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Q. I want to replace my washer-dryer with one that vents to the outside. What's involved and much should it cost?
A. As much as I'm reluctant to answer a question with “it depends,” in this case, it really does depend. Adding a dryer vent is not a small job. It has a lot of specific elements which, undertaken by themselves--i.e., not a part of a larger remodeling project--can prove complex and expensive.
Start by asking your property manager whether the building will let you create an external vent and, if so, the process you need to go through in order to build one. New York City codes, and most condo and co-op boards, require that you file a permit to do a job like this, meaning that you’d have to hire an architect to prepare filing drawings, which could run you $2,000 or more. (The permit will cost a minimum of $250.)
Keep in mind that you definitely won’t be allowed to tap your new vent into any existing kitchen or bathroom exhausts, which are designed to remove air from internal rooms like kitchens and baths that generate odors/humidity. Exhaust ducts draw air at a very specific rate, calculated for the number of apartments that share the shaft. Tapping into the shaft with a dryer exhaust--which pushes hot air--upsets the balance of the draw, and can be a fire hazard.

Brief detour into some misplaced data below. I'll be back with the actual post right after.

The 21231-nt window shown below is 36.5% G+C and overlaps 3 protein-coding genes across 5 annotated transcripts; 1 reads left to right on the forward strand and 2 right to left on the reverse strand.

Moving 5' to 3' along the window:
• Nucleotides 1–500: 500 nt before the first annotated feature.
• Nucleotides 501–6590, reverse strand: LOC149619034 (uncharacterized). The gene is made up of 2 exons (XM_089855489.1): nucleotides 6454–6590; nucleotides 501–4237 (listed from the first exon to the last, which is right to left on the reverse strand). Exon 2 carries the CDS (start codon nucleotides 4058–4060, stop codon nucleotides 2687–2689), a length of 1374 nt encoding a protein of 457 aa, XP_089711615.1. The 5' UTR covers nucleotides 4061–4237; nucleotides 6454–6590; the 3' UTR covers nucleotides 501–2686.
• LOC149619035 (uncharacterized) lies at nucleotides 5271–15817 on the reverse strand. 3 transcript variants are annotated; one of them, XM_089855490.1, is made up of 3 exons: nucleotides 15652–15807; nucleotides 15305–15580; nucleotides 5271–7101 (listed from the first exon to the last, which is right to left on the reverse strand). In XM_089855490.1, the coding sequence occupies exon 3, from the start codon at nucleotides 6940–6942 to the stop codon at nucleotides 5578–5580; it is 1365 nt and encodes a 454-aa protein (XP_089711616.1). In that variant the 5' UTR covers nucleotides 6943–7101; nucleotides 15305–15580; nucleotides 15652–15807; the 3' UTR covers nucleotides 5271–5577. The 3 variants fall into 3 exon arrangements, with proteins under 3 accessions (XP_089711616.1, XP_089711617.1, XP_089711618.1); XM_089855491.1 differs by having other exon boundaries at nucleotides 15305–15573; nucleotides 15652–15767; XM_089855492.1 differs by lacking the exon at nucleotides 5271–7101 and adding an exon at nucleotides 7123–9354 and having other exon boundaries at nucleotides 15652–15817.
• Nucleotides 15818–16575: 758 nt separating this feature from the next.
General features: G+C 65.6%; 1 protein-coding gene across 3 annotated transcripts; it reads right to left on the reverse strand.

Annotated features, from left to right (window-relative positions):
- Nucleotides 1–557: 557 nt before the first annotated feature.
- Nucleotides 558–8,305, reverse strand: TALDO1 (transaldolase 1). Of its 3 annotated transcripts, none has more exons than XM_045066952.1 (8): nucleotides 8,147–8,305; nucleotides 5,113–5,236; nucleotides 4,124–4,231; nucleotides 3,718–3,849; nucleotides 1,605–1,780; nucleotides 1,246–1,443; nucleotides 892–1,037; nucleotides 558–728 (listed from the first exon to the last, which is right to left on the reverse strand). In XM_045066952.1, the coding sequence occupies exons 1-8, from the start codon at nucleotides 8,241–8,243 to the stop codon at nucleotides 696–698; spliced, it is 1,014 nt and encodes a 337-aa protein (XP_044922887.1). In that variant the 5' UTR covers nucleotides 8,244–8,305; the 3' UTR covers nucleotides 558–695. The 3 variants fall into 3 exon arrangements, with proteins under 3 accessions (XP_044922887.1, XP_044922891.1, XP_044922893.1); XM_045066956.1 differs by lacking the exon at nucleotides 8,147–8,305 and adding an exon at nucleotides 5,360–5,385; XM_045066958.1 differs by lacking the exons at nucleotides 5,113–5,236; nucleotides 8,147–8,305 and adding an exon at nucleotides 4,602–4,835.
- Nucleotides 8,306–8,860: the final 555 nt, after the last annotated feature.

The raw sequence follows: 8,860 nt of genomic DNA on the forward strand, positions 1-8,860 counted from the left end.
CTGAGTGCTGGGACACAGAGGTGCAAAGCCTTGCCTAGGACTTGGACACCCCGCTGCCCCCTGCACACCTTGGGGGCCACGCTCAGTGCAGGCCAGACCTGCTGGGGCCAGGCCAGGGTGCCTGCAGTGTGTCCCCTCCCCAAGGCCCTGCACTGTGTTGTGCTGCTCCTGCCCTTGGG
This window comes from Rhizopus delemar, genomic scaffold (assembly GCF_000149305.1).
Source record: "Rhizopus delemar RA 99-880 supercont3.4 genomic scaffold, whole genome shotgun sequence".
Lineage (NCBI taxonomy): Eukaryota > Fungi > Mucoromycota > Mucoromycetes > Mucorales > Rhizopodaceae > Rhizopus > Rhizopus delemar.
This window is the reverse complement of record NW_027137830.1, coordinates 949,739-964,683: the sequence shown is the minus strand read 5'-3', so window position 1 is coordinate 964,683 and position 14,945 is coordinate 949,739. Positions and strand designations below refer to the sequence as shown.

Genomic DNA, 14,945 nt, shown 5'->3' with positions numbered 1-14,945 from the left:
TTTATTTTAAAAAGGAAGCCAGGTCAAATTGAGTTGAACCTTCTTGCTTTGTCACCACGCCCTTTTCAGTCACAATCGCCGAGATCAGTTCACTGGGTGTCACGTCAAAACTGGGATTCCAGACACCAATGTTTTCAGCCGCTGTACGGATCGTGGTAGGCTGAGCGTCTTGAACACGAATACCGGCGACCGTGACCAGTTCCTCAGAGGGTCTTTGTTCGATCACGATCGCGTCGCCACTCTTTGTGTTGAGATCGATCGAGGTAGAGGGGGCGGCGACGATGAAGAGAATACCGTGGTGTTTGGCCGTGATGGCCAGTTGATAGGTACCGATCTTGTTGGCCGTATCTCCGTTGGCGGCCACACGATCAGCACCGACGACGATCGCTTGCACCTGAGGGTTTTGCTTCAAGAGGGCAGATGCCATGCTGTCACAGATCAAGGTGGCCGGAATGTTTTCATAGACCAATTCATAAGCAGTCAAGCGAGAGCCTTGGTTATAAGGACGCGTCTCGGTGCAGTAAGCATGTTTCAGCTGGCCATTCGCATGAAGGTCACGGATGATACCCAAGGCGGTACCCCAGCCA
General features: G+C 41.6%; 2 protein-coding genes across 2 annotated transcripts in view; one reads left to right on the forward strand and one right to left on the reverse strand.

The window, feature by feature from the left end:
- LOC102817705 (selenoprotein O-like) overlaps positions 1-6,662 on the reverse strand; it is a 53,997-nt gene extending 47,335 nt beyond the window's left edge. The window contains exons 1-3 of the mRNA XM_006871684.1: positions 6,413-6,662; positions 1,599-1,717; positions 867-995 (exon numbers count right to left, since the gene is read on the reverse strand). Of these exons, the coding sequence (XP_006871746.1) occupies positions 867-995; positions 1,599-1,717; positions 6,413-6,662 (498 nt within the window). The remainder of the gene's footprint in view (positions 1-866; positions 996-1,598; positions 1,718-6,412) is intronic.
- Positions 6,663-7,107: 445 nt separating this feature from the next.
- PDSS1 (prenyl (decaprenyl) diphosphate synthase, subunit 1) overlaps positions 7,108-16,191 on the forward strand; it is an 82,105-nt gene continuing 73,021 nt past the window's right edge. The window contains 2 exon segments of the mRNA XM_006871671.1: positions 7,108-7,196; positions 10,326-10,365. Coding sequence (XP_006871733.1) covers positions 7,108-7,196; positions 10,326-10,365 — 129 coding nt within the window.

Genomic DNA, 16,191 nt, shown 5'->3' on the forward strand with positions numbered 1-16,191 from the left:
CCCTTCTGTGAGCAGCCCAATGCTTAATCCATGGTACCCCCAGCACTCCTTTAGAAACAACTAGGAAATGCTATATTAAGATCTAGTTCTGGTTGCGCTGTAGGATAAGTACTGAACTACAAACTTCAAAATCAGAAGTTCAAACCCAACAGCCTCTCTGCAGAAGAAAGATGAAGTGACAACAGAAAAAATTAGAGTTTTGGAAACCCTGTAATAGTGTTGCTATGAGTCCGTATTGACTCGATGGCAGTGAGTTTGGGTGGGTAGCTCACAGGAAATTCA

Next, you'll need to hire a contractor to run a duct, anchored to the ceiling, from your dryer through the exterior wall to the outside of your building. (Your condo/co-op will have rules on what you need to do to penetrate that exterior wall, but the duct--and the hole--can be no more than four inches in diameter, and can't be within six feet of a neighbor's window.)
New York City code says the duct must run less than 25 feet horizontally, meaning you have limits on where you can put your dryer. Each bend--each change in direction to clear an obstruction--will deduct five feet from that 25. The duct also needs to be enclosed in a fireproof enclosure, like Sheetrock. And if there’s any modification of gas lines necessary, you’ll need a licensed plumber to do the installation.
What is all of this work likely to cost? Again, it depends--but you’re probably looking at a range of $5,000 to $10,000.
You may ask, what about venting the dryer another way, like through the top of a window that goes into an airshaft? Wouldn’t that be cheaper? The answer may be yes, but it could also be dangerous, the main concern being a potential fire hazard, says Bolster's architectural advisor, Mary A. Burke, FAIA Principal, Burke Design and Architecture.
Burke recommends consulting with the Department of Buildings about getting a permit to do this.
"This really needs to be assessed on a case-by-case basis," says Burke. "I would check with the building's board to make sure it's okay before proceeding with the work."
Fraser Patterson is a former general contractor and the founder of Bolster, a NYC-based company that guarantees the price and outcome of home improvement projects with a first-of-its-kind Home Improvement Project Bond. For more information, visit http://www.getbolster.com. To ask a renovation question, click here.